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Low AMH, now what?

It’s arrived. Your Grip report, ready and waiting in your inbox. It’s finally time to see your results and (hopefully) gain some clarity. But once you open it, you read that you have low levels of AMH. To panic or not to panic? What does that mean? What can you do?


At Grip, we think that learning more about what might be happening on the inside is a great step to take, but it can also be pretty scary if you don’t understand the why.



Here’s the 411:


If you’ve got ovaries, then you were born with all the eggs you’ll ever have. At birth, you probably had around 1 million eggs. But by the time you’re 30, you have an average of 13% left. And by the time you’re 40, that’s 3%.


Sounds scary, but 3% of 1 million is still 30.000 eggs, and most people are perfectly capable of having a baby at 40. When your supply runs out, that’s menopause.


If you’ve got a low AMH, that means you may have a smaller egg supply than the majority of people your age. Again - a ‘low’ amount of eggs is still a lot of eggs, and that doesn’t have to mean anything bad.



Eggs and hormones: huh?!


Every month, your body releases loads of eggs. Those premature eggs, called follicles, are stored in your ovaries. We love a metaphor, so here’s one:


Think of your ovaries as a big freezer where your eggs are held. Every month, in preparation for ovulation, you take a big chunk of frozen eggs out of the freezer to defrost. Think of these defrosting eggs as being put on a kitchen counter. Your body then gets out what we can only describe as a big hairdryer (consisting of the hormones LH and FSH), points the hairdryer at a single one of those defrosting eggs, and helps that egg develop into your one golden egg that jumps that cycle. And voila! You are now ovulating. The eggs that didn’t become the ‘golden egg’ are lost, and the cycle repeats itself.


Still following? There’s more!


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For your natural fertility, it really doesn’t matter how many eggs you had on the counter, and it doesn’t matter how many of them are lost. Because here’s the thing: All it takes is one golden egg to get pregnant!


Now, back to AMH:


While it is not a predictor of the chances of you getting pregnant right now, nor how long it will take you to conceive, AMH is currently the most accurate predictor of your ovarian reserve (1) i.e. how big the pool of eggs, or the freezer, is that you have left. We’ve written more about AMH in a post here and here.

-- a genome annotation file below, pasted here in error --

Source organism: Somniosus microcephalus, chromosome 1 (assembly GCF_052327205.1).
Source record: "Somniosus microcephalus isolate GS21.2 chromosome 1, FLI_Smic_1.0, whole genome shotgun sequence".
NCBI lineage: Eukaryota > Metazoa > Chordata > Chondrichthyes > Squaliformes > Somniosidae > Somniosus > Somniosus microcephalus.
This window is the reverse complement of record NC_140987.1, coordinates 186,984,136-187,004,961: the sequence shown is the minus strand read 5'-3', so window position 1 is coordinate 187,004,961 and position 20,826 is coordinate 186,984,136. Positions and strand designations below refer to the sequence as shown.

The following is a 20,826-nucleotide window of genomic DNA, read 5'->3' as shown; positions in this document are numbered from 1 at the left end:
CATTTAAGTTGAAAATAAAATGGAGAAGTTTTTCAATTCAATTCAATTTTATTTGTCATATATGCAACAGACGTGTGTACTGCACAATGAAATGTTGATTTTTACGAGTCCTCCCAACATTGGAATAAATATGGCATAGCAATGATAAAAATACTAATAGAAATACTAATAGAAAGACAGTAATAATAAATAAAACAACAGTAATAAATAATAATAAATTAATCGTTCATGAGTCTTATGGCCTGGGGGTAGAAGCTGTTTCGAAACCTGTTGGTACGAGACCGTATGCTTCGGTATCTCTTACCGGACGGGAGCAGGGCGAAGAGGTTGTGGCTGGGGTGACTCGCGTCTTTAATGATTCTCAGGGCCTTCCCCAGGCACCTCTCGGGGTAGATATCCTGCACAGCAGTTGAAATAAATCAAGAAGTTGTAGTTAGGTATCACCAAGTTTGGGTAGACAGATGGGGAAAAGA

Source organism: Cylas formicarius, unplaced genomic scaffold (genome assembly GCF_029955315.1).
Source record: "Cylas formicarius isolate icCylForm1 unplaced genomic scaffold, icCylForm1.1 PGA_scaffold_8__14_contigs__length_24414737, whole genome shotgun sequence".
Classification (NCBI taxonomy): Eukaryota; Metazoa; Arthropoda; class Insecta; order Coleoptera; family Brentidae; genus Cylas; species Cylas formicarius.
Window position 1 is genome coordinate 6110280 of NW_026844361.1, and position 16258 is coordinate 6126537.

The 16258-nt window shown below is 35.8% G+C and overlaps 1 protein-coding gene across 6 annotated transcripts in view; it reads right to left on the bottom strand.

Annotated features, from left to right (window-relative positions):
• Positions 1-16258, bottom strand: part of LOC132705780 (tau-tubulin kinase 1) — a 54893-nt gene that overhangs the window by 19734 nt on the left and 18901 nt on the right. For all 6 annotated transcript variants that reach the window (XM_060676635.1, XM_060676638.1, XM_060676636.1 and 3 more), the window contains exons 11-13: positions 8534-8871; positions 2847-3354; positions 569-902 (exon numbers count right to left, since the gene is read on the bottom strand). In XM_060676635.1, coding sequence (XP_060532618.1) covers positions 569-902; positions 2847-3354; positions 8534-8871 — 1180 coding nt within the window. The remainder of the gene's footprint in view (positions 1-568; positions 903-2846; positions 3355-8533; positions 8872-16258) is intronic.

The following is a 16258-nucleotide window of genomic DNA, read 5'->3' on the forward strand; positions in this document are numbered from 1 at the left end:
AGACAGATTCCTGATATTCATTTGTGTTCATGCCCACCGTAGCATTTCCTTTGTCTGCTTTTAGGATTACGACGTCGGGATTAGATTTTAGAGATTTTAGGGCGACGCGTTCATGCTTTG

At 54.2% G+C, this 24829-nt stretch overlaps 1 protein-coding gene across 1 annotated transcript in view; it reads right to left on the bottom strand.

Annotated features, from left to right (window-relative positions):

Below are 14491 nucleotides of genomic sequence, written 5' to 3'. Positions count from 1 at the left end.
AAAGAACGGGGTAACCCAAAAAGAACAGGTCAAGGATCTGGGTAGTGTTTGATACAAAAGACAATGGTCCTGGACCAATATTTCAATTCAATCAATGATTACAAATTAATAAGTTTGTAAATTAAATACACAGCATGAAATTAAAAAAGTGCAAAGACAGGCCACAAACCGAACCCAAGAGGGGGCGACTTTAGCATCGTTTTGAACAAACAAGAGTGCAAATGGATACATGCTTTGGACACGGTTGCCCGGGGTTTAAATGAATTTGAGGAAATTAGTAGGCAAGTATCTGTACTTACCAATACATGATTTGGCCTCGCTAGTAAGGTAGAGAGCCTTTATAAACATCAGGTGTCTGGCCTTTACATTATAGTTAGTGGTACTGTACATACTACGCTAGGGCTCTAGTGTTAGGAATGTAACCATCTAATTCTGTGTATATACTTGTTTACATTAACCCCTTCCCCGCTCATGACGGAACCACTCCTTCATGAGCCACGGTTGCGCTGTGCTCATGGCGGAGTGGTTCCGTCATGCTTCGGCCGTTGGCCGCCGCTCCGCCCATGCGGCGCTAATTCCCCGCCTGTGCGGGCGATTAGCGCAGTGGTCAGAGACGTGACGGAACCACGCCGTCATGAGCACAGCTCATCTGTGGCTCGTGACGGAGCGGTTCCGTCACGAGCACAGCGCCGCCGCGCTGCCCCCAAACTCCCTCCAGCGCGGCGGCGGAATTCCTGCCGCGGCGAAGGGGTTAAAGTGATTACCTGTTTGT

From this, we are able to estimate:



1. Your risk of entering menopause early (2).


Your body is clever in that it becomes more sparse with the amount of eggs it takes out of the freezer as you get older, as your freezer starts to empty. Given that it doesn’t actually matter whether one egg jumps from 10.000 eggs on the counter, or 1.000 eggs on the counter, that is a smart move. We use the amount of eggs on the counter as an estimation for how close you are to menopause. If you have a low amount of eggs on the counter for someone your age, then that means you have an increased risk of entering menopause early. However - it doesn’t mean you will.


A low AMH *can* mean that you might be closer to menopause than other people your age, but it can also just mean that your body is being more clever and saving up the amount of eggs required to let 1 jump.



2. How well you may respond to ovarian stimulation if you were to go through

IVF or freeze your eggs (3, 4).


AMH is used routinely by fertility specialists to identify how many eggs are available for extraction. Women with a very low AMH have been shown to have fewer successful outcomes with IVF (16), and this is because the number of eggs that can be taken from the freezer is dependent on what is in storage in the first place. While this means that a higher AMH means more eggs available to retrieve for IVF (17), it’s key to note that AMH is not related to egg quality. In fact, not all of the eggs we produce will be suitable for IVF. In summary: you are more likely to have a higher number of eggs that are viable for IVF at a younger age. The chances of this decrease gradually with age.


Knowing whether you have a high or low AMH can also be a useful aid for deciding whether to freeze your eggs now, later or at all. You can read more about egg-freezing in our blog here.


Okay, got it. But does having a low AMH mean i’m infertile?!